As 2019 opens, the world faces many of the same troubles that plagued us last year and the year before that and the year before that. To help chip away at systemic problems like racial discrimination or global poverty, some entrepreneurs and private sector corporations are leveraging their strengths toward affecting change.
That doesn’t mean corporate intervention in social causes has been universally cheered. Many remain skeptical of large companies’ motives in adopting a philanthropic mission, whether it be baked into the business model or simply an advertising campaign.
And for those companies, taking a stance on social issues can be a risky, if calculated move.
Most recently, Gillette made headlines for an advertisement touting values of the #MeToo movement, and encouraging men to be “the best” they can be. Some praised the commercial for providing a positive model for masculinity in a world still rife with sexism, but others criticized the company for oversimplifying a complex issue.
— Gillette (@Gillette) January 14, 2019
Before Gillette’s ad campaign, Dick’s Sporting Goods dropped assault-style rifles and started advocating for gun control after the shooting at Stoneman Douglas High School, and Nike featured former NFL quarterback Colin Kaepernick in ads that supported the player’s on-field protests against institutional racism.
While methods and motivations can vary greatly, businesses that go this route share a common tenet: Working for social betterment is probably a good investment — financial or otherwise.
Here are some of the takeaways of the trends we saw in 2018, and why we’re likely to see more of them in the coming year.
1. Younger workers care more than ever before about the social mission of businesses
Across the board, companies are starting to invest more money and resources toward social mission, according to an annual report from Deloitte. This is particularly true of companies hoping to attract younger talent; the same report noted that 86 percent of millennials think business success should be measured by more than just financial performance.
The result? More organizations, no matter their business structure, are working to address societal problems in some way.
In 2017, LinkedIn expanded a program to support refugees seeking to achieve economic self-sufficiency in the U.S. And this past year, Pepsi, Procter & Gamble, and other large corporations announced a joint venture to reduce plastic waste in the world’s oceans.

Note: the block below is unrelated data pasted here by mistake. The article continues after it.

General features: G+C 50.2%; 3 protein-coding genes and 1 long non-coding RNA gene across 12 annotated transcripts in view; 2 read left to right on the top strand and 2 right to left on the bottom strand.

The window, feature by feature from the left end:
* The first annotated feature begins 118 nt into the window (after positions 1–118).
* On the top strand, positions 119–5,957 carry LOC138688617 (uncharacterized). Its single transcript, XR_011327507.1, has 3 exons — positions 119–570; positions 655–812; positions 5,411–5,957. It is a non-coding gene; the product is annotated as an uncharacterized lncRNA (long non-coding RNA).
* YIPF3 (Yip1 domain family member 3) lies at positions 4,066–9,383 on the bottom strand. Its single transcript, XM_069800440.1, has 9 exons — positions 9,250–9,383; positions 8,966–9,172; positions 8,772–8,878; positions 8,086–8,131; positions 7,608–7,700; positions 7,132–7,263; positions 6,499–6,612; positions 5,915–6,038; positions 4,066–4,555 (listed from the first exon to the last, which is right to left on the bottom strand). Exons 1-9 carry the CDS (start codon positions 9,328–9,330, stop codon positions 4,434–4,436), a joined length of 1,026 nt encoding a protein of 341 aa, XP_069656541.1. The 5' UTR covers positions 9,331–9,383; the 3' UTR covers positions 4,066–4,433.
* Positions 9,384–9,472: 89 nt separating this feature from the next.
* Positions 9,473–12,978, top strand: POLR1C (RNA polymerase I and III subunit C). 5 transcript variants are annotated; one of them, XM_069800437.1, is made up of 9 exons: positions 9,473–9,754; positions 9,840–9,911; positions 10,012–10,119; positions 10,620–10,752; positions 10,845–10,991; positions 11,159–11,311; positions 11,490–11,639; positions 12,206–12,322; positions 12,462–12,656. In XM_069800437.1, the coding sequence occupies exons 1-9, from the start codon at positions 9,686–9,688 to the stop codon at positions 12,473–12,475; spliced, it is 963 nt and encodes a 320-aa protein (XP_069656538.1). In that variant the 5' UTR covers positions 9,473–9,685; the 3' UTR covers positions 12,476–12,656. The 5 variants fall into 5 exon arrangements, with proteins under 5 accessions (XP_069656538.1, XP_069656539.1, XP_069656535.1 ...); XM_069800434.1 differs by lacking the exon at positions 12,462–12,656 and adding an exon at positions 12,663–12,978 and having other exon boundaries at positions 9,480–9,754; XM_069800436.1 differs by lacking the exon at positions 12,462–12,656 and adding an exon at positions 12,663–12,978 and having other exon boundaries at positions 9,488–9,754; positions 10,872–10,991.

For businesses, it’s important to stay relevant, said Erica Volini, who co-authored the Deloitte report. “Being silent today, it doesn’t work. Because being silent is being viewed as being apathetic. That’s not acceptable from employees, and that’s what they’re craving.”
Large, profitable companies have more resources to devote to tackling major social issues, but Volini said she expects small and mid-sized companies to take on social issues as a way to attract and retain talent, as well.
This doesn’t mean that all young people are looking to private ventures to drive social change. In order for true systemic change to occur, governments need to have a hand in these initiatives, argue both Jason Spicer of University of Toronto and Tamara Kay of University of Notre Dame.
“Thirty to 40 years ago, social enterprise organizations defined themselves in opposition to the government,” said Kay. Now, she said, social entrepreneurs are “realizing they can’t get to scale in a way that solves systemic issues without the government.”
Following the Democratic wave in the 2018 election, Spicer said he expects this year to see a “rising generation of social movements and activists” call for stronger government cooperation in solving social issues. Newly elected Rep. Alexandria Ocasio-Cortez, D-N.Y., for example, has led the charge in advocating for a “New Green Deal” that would transition the U.S. to 100 percent clean energy within the next 10 years with the help of a federal jobs program and significant public investment in the environment.
While it’s unlikely to be passed by the current divided Congress or championed by President Donald Trump, the plan has earned attention from an upcoming generation eager to see the government play a stronger role in tackling issues that affect them such as climate change and student debt.
2. Labs and incubators are sprouting up to help launch social entrepreneurs